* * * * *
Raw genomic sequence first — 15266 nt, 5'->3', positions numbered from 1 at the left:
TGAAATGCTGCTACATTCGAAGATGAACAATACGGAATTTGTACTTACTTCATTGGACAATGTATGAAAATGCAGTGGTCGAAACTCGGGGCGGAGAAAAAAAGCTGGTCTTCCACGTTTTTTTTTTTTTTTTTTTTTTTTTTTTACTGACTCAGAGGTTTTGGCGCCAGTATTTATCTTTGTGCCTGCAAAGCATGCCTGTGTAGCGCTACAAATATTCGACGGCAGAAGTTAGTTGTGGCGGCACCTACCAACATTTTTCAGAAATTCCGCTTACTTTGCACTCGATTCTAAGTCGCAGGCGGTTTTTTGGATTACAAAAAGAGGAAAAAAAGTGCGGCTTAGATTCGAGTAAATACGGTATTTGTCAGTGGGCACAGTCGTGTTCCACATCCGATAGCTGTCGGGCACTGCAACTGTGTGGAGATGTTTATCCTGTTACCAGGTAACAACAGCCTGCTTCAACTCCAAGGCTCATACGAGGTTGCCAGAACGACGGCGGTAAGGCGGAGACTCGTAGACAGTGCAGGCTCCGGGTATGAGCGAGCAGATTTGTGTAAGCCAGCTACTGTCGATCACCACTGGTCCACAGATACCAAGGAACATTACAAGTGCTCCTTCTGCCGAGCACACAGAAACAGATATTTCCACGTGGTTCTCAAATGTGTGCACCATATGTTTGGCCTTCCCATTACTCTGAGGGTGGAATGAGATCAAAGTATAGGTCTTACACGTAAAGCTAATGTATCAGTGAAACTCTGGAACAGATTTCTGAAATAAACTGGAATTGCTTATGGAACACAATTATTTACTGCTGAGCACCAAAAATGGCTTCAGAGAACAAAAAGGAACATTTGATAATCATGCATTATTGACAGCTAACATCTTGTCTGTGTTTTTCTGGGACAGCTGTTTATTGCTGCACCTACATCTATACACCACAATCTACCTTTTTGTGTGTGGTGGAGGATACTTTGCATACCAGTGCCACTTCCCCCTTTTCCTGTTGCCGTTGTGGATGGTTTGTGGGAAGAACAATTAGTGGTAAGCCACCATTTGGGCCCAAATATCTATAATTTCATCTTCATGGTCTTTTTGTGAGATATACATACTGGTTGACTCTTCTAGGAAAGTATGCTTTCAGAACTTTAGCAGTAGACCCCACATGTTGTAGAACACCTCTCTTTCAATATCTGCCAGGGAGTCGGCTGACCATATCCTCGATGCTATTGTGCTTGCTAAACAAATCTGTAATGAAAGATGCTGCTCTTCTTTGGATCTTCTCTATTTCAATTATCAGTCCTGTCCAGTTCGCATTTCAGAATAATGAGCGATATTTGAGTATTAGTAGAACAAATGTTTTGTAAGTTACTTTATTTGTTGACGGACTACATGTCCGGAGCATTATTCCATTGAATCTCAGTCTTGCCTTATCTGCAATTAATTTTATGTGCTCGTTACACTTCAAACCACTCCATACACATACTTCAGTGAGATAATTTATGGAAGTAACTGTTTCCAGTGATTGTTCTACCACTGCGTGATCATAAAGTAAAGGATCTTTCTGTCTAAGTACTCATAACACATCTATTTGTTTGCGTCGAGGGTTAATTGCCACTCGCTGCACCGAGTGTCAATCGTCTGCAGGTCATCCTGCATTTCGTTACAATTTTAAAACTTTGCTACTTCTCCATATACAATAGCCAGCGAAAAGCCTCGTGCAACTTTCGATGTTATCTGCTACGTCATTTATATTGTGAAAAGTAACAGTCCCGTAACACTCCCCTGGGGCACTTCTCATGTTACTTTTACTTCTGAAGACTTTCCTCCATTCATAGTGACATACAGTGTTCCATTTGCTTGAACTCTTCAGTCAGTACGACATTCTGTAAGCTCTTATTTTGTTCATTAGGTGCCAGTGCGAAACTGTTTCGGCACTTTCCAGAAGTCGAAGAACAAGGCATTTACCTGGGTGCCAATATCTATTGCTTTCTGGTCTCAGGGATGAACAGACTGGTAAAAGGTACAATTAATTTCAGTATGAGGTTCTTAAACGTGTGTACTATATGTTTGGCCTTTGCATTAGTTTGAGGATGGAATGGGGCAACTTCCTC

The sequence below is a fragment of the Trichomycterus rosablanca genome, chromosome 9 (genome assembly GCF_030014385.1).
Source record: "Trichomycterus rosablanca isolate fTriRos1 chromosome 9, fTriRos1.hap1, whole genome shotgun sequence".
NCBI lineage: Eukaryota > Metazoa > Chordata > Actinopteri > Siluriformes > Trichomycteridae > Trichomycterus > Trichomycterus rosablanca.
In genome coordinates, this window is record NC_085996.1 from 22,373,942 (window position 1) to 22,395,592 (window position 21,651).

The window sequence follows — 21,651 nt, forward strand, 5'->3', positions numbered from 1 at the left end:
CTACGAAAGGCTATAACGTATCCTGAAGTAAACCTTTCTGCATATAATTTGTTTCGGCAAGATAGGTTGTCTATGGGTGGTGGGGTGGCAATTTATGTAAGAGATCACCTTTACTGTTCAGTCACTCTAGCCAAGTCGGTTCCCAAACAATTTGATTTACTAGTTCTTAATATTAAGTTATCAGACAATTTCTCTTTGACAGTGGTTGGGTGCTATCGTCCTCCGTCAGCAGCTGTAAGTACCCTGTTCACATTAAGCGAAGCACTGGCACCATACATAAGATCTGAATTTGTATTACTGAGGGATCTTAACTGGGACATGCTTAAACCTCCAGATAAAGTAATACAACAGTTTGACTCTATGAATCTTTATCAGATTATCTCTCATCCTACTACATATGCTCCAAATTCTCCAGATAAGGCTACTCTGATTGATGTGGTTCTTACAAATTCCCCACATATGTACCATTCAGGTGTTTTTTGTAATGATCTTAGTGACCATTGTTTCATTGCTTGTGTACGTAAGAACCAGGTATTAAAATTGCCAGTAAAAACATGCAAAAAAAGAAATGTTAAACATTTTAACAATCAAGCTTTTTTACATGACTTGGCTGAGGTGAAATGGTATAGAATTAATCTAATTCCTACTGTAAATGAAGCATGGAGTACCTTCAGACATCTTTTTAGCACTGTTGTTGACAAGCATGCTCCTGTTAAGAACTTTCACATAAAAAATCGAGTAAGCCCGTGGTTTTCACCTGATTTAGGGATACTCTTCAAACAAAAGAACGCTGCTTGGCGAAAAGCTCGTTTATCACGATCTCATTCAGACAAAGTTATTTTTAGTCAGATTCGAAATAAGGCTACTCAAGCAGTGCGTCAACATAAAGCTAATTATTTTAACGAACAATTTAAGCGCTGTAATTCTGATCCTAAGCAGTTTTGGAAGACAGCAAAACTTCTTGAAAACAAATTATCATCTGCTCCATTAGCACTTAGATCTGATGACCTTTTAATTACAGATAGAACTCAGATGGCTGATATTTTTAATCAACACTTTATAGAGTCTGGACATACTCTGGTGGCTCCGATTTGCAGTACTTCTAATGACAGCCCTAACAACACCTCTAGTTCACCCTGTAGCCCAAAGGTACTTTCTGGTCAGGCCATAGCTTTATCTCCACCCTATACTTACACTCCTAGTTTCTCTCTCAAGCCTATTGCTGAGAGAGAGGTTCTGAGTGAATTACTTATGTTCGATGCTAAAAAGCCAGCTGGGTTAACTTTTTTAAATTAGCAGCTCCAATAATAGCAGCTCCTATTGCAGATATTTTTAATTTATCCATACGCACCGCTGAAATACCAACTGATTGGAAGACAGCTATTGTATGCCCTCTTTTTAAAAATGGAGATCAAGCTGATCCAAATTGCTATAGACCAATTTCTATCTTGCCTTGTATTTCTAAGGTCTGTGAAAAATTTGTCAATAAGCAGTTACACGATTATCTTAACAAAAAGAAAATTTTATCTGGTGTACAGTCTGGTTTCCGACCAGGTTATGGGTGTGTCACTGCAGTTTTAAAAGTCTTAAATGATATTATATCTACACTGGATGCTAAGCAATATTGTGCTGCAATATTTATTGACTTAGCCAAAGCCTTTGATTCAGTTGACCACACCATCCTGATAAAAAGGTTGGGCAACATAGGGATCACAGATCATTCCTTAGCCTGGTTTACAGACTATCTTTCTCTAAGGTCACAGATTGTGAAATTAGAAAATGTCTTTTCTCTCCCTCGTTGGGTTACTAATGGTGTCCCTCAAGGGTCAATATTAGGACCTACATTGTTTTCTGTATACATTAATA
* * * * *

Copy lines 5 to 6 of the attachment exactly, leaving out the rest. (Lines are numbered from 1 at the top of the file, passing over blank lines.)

NCBI lineage: Eukaryota > Metazoa > Chordata > Actinopteri > Siluriformes > Trichomycteridae > Trichomycterus > Trichomycterus rosablanca.
In genome coordinates, this window is record NC_085996.1 from 22,373,942 (window position 1) to 22,395,592 (window position 21,651).